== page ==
10 Natural Nasal Decongestant Remedies That Work

Are you frustrated with nasal pressure that just seems to keep building up?

Don’t fret…

I’m going to show you 10 specific ways you can start taking back control of your nasal passages.

Most people think of nasal congestions as a standalone problem, but in reality, they are nothing but a symptom concerning another condition.

Some of the most common ones include allergies, hay fever, viral infections, a common cold, rhinitis, sinusitis, among others.

Although not particularly dangerous, nasal congestions could interfere with your daily routine and life quality in general, causing hearing and speech impairment, lack of appetite, fever, and headaches.

Additionally, they’re associated with trouble resting, snoring, sleep apnea (mild), and in some cases, even sleep dyspnea (severe coughing and lack of breath, which frequently wakes you up).

To get rid of congestions, we need to take care of two things: excessive mucus buildup and nasal cavity inflammation.

We can usually solve these issues by taking antipyretic (for fever), anti-inflammatory, anti-histaminic (for allergies), and ephedrine (for congestions).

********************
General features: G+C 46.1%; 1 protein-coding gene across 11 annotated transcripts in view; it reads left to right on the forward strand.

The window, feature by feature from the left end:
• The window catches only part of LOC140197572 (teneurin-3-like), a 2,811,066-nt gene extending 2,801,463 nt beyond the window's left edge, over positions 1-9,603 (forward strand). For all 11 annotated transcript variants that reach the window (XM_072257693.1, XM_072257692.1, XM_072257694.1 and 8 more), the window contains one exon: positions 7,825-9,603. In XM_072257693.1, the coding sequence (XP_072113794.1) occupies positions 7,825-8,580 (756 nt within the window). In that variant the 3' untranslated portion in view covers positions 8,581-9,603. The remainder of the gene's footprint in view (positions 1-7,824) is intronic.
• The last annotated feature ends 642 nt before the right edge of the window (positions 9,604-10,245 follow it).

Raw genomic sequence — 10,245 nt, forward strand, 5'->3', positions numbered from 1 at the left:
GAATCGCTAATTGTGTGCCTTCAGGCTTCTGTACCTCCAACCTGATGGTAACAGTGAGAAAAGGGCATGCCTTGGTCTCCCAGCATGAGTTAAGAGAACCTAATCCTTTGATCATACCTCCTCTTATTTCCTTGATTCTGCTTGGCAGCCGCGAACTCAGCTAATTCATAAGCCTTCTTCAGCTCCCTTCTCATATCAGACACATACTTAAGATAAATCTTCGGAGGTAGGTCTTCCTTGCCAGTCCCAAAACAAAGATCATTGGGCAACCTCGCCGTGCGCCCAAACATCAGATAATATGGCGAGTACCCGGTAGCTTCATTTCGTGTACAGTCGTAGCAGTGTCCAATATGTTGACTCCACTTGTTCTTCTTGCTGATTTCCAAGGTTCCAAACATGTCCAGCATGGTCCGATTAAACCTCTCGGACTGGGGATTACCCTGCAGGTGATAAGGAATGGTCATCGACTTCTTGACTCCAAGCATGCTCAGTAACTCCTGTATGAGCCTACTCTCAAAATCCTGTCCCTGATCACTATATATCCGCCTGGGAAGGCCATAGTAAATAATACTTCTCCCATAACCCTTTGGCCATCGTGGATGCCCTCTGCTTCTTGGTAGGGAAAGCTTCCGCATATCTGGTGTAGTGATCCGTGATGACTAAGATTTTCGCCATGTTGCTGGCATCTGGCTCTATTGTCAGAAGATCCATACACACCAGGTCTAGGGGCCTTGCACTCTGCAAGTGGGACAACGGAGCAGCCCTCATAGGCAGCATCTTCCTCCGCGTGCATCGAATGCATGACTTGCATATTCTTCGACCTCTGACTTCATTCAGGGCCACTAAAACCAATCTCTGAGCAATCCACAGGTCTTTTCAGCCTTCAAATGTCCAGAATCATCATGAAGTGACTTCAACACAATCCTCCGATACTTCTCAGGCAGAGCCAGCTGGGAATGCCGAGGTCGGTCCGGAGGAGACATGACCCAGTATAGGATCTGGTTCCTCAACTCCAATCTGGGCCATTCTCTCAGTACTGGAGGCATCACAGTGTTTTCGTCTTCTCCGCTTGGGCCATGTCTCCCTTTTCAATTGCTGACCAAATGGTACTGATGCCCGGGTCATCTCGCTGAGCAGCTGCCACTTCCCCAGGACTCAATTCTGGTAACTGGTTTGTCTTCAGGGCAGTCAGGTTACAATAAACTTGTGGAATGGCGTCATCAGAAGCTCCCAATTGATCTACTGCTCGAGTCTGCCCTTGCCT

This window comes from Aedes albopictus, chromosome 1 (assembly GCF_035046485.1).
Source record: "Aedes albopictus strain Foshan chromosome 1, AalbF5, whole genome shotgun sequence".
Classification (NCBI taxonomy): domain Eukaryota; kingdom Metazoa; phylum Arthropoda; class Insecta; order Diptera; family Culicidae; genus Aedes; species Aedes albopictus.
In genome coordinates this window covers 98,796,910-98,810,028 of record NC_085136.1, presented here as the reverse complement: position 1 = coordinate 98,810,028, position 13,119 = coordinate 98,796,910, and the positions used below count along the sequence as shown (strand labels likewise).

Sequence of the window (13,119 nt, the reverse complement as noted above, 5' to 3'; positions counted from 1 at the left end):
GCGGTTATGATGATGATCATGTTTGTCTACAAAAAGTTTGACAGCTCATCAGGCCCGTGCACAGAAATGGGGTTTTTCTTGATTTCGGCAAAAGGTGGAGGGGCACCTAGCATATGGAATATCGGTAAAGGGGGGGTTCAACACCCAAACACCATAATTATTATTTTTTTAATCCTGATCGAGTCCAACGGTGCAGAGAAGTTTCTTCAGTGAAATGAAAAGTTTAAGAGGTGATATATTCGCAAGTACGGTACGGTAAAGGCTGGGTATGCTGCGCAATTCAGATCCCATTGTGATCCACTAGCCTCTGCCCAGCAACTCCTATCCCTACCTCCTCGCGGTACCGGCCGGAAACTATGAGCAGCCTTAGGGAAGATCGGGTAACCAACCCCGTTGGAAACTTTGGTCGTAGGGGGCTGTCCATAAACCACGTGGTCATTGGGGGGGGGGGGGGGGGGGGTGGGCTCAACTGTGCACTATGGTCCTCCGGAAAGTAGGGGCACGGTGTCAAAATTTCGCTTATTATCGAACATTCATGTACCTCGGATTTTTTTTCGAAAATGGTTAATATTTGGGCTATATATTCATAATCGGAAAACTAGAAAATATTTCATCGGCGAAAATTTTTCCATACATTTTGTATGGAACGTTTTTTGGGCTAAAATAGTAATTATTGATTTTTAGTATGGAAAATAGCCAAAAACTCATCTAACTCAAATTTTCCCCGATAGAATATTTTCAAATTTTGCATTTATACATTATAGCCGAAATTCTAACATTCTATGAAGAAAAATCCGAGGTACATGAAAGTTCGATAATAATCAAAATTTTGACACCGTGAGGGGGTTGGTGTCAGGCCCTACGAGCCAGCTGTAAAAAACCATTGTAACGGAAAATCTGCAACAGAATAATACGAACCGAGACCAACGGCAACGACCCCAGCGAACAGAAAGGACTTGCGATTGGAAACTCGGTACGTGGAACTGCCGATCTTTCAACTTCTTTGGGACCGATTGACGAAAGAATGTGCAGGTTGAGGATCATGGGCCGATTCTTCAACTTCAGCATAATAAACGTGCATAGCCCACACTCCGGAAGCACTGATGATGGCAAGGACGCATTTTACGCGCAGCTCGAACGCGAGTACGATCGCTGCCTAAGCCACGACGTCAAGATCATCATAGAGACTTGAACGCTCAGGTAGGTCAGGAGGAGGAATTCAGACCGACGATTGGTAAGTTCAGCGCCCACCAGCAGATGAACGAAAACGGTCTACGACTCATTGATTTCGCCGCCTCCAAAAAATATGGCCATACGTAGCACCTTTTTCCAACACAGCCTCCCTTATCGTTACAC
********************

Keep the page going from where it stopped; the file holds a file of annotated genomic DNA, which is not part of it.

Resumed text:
Here is a super list of 10 natural decongestant remedies that could make a huge difference for you today!

1. Steam Inhalations with Sodium Bicarbonate and Eucalyptus

Take a saucepan, pour about one liter of water in it, and bring it to boil. After, wait for some minutes and add a spoonful of sodium bicarbonate and mix the solution.

Breathe deeply in the steam with your head covered with a slightly warm towel for about five minutes, rinse your nose with a clean handkerchief, and repeat the process if needed.

As a substitute for sodium bicarbonate (or even a plus addition), you can also use essential eucalyptus oil. Four or five drops into the heated water will help with decongestion, according to a scientific study.

2. Saline Inhalation or Saline Nasal Irrigation

In case you don’t have either sodium bicarbonate or essential eucalyptus oil, you can use common salt to do the trick. Several cultures have used it as a natural decongestant for centuries since it’s composed of sodium chloride.